The Fashion Revolution Transparency Index 2019 looked at 5 key areas: policy and commitments, governance, traceability, know / show and fix, and spotlight issues.

John Lewis scored 28% and lost half a mark under Human Rights.

Reference:

Fashion Transparency Index 2019 (15 July 2019)

The online website of the Huddersfield Examiner (examiner.com) reported on 12 February 2016, that a factory owner who employed large numbers of Hungarians as a "slave workforce" to supply beds to top high-street retailers had been sentenced to 27 months in prison for people trafficking.
John Lewis partnership was one of the retailers selling Kozee Sleep and Layzee Sleep products, and had failed to notice anything wrong despite carrying out regular ethical audits.
Mohammed Raffiq was aware of the men's circumstances yet went along with their exploitation as a slave workforce. The 60-year-old used the Hungarian nationals at his bed-making factory, Kozee Sleep, in Dewsbury, for cheap slave labour, making them work up to 16 hours a day for as little as £10 per week.
A whole mark was lost under Workers' Rights.

Reference:

Slave workforce: Kozee Sleep bed factory owner Mohammed Rafiq jailed for people trafficking after fo

A report by IHLO, SACOM, Clean Clothes Campaign and War on Want in June 2013 called Breathless for Blue Jeans: Health Hazards in China's denim factories found that despite promises by brands to end the practice of sandblasting, workers in the factories revealed that the practice continued behind closed doors. In addition, many factories had introduced other methods of distressing denim which brought their own health risks, and workers were rarely given the necessary training in how to use the new techniques safely.

Sandblasting involved firing abrasive sand onto denim under high pressure, whether in a machine booth or simply via an air gun attached to a hose. Often performed without proper ventilation, safety equipment or training, the practice exposes workers to serious risk of silicosis, the deadly lung disease caused by inhalation of silica dust.

Given that sandblasting was widely use in the denim industry and the health issues had been widely known since 2013, all companies making jeans were expected to have a clear policy prohibiting the use of sandblasting.

In July 2019 Ethical Consumer had received a questionnaire response from John Lewis which stated: "We have made it clear to our suppliers that the practice of manual sandblasting to distress denim is unacceptable". No further information was provided and no further information could be found on the company's website when it was searched in November 2020. It was not mentioned in its Responsible Sourcing Code of Practice. As a result of not having a publicly available policy prohibiting sandblasting John Lewis lost half a mark under Workers' Rights.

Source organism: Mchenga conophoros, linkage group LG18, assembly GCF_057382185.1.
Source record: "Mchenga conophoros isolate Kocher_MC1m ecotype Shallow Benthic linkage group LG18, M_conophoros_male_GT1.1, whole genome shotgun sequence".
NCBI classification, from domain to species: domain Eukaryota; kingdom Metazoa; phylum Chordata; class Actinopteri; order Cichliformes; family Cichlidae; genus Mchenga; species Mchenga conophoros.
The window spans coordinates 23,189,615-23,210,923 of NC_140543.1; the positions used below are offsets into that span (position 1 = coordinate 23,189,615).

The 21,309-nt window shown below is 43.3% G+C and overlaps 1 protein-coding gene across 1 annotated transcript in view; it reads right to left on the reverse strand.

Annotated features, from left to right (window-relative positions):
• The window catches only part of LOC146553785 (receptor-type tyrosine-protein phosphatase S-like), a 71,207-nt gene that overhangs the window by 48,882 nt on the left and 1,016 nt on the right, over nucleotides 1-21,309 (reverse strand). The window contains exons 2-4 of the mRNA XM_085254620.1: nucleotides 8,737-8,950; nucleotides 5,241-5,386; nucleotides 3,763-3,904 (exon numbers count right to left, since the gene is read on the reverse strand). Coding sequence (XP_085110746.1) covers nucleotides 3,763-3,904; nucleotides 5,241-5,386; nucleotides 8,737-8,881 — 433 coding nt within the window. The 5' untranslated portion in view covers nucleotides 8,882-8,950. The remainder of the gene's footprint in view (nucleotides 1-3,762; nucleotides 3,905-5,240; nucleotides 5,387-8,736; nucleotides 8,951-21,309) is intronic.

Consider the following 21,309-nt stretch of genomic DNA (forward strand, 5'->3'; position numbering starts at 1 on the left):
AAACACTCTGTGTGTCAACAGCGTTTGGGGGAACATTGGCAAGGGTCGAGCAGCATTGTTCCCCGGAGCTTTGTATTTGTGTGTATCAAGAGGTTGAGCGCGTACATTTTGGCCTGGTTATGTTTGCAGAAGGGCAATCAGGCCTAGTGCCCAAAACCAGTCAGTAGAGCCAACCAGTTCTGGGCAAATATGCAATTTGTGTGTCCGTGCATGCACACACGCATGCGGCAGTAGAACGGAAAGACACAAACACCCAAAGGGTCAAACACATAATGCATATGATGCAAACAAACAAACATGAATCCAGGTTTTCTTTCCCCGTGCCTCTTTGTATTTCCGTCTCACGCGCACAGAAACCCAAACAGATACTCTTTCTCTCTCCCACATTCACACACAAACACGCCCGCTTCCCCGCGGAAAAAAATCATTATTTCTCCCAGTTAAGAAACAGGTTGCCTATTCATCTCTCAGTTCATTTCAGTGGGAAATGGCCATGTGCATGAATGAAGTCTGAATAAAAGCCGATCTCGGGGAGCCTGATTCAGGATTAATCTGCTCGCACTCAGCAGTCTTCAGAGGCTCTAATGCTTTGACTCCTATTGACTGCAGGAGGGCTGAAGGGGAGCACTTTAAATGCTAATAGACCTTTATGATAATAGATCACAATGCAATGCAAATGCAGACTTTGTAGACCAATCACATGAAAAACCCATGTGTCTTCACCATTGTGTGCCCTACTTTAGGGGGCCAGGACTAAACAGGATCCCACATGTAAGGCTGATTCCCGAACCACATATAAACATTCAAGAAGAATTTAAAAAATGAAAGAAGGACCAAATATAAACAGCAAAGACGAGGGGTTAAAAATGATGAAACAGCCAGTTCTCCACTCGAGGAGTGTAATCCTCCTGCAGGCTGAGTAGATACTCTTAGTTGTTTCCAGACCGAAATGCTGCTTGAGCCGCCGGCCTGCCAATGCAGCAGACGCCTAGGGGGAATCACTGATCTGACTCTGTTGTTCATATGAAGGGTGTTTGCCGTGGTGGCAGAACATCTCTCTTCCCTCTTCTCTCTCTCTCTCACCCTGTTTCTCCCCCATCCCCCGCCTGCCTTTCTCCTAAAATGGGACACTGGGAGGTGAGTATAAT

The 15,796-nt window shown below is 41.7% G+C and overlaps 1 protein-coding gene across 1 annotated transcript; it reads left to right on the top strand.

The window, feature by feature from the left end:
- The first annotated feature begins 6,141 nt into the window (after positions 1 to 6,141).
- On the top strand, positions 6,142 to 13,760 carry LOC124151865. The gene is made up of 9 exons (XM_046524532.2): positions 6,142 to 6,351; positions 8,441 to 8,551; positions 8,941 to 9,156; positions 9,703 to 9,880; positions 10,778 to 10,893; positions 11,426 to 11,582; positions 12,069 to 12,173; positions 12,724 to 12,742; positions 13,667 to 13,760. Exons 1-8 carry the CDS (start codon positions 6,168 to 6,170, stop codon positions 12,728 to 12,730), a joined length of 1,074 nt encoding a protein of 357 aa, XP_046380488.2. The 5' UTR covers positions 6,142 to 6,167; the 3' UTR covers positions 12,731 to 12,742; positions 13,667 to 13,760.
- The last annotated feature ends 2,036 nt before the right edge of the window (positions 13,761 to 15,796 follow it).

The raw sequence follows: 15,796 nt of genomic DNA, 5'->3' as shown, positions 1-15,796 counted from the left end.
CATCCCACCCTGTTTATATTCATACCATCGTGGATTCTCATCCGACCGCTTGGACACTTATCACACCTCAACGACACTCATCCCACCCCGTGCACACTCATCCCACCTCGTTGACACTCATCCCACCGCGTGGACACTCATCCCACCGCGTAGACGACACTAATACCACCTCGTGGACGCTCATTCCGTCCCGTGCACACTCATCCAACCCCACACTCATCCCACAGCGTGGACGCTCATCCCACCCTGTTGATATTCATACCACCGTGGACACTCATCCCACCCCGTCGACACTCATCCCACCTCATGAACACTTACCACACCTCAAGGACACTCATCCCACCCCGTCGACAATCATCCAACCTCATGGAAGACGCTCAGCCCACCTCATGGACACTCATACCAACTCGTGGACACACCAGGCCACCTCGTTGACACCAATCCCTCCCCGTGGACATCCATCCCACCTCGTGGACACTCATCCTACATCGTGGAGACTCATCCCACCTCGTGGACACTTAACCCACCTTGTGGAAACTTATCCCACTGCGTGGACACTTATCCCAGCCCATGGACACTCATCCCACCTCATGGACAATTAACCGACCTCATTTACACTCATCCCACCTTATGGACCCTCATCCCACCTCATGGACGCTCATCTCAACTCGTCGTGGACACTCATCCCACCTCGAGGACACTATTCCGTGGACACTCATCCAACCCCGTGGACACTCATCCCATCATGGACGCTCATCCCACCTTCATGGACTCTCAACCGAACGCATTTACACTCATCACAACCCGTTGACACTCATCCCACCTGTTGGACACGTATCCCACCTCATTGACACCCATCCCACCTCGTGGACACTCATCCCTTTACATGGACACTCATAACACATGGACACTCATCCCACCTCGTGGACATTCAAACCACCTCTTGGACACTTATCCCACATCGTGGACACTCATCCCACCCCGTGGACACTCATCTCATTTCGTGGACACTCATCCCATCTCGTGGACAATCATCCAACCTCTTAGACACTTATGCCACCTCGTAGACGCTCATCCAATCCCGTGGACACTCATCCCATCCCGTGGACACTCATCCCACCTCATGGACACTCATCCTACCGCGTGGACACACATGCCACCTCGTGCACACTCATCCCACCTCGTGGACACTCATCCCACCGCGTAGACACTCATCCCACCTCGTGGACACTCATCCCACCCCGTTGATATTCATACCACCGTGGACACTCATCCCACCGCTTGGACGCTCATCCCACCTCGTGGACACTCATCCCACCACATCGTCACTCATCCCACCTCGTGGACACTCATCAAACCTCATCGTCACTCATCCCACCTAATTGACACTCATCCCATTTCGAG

Reference:

www.johnlewispartnership.co.uk (19 November 2020)

In November 2020 Ethical Consumer viewed John Lewis's website for the company's policy on cotton sourcing and accessed its Ethics & Sustainability Progress Report 2019/20.

The report contained targets and progress:
JOHN LEWIS: 50% of own-brand cotton to be sourced from sustainable sources by 2021. Now: 36%. Fashion: 63%, home: 22%.
WAITROSE & PARTNERS: 100% of own-brand cotton to be sourced from sustainable sources by 2021. Now 23%. It did not clarify what it meant by sustainable, but previous reports mentioned having joined the Better Cotton Initiative (BCI). BCI is not organic, and does allow GM cotton.

According to Anti-Slavery international (ASI) website viewed by Ethical Consumer in August 2018, Uzbekistan and Turkmenistan were two of the world’s largest exporters of cotton, and every year their governments forcibly mobilised over one million citizens to grow and harvest cotton. Due to the high proportion of cotton likely to have come from Uzbekistan and Turkmenistan and the prevalence of forced labour in its production, the company lost half a mark in the Workers Rights category.
Waitrose's website stated, "Waitrose policy does not permit the use of cotton sourced from Uzbekistan." A questionnaire response from John Lewis in July 2019 stated that it did have a policy against sourcing from Uzbekistan and that it was the supplier's responsibility to uphold this. Neither mentioned Turkmenistan.

The Organic Trade Association website, www.ota.com, stated in July 2018 that cotton covered roughly 2.78% of global arable land, but accounted for 12.34% of all insecticide sales and 3.94% of herbicide sales. Due to the impacts of the widespread use of pesticides in cotton production worldwide the company lost half a mark in the Pollution & Toxics category.

According to the International Service for the Acquisition of Agri-Biotech Applications (ISAAA), a non-profit pro biotech organisation, genetically modified cotton accounted for 80% of cotton grown in 2017. Due to the prevalence of GM cotton in cotton supply chains and the lack of any evidence that the company avoided it, it was assumed that some of the company's cotton products contained some GM material. As a result it lost half a mark under the Controversial Technology category.

Overall the company received Ethical Consumer's worst rating for its cotton sourcing policy.

Reference:

Ethics & Sustainability Progress Report 2019/20 (January 2020)